Another aspect of an aircraft return is the phenomenal volume of work preparing all the technical records required. “The paperwork for a typical aircraft consists of 1.5 tonnes of paper (c. 350,000 sheets of A4), the records literally fill a large room,” said Jo Smyth. “Each one of those pieces of paper must be meticulously reviewed and checked. We need to be able to demonstrate to the lessor that the aircraft is compliant with all mandatory and regulatory requirements. They will review the records right down to spelling errors, missing stamps, missing documentation references, etc. In theory, if we didn’t have the correct documentation for work performed on the aircraft, we would need to re-assess and potentially re-do the work – very rare for us as we have our house in order. Still, you can see the importance of having every single one of the millions of I’s dotted and T’s crossed. Without the complete historic records, a multi-million-dollar airliner is effectively worthless.”
As the return date approaches, a couple of months out we kick-off an intense programme of thorough inspections by the lessor, usually culminating in a demo flight putting the aircraft through its paces ahead of positioning to the end of lease or sale location. That’s why you’ve been seeing our aircraft perform some short flights to Bournemouth (where some were sold) to Wales (to be scrapped) or to Los Angeles (to return to their lessors). Of course, each departure is like saying goodbye to an old friend.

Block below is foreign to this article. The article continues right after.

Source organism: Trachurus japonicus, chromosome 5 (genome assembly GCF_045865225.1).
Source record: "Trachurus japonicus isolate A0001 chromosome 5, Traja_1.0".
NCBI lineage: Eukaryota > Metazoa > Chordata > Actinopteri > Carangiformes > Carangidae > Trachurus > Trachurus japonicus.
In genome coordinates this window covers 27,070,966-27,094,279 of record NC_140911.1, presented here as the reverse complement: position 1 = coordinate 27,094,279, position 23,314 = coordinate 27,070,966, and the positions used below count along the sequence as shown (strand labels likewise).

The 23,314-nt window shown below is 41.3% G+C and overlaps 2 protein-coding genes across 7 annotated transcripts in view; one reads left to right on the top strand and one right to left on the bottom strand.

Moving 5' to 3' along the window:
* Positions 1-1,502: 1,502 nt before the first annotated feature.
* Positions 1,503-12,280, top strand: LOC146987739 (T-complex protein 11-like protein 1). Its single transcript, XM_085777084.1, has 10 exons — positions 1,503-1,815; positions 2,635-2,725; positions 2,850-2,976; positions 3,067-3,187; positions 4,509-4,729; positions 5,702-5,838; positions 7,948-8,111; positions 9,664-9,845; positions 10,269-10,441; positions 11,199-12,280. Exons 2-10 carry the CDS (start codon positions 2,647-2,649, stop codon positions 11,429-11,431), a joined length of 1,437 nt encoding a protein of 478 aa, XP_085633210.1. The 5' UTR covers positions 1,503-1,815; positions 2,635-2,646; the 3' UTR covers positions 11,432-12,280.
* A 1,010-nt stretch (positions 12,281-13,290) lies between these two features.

"I have the real privilege of having a job which makes sure this comes together. Our roles in the Aircraft Asset Management team can only be achieved with the support and efforts of many great teams across the airline". - Denis Brailsford
No two returns are ever the same, and the process touches just about every part of Engineering; Fleet Technical, Cabin, Materials, Propulsion, Programmes & Reliability, to name a few.
The possibilities are endless
If one department of one company in one industry can be so fascinating, think of all the other possibilities for a career in engineering. That’s why we support #ThisIsEngineering and can’t wait for things to get back to normal so we can welcome more engineers into our teams.
Many thanks to v1images.com/Juan Manuel Gibaja for the header photo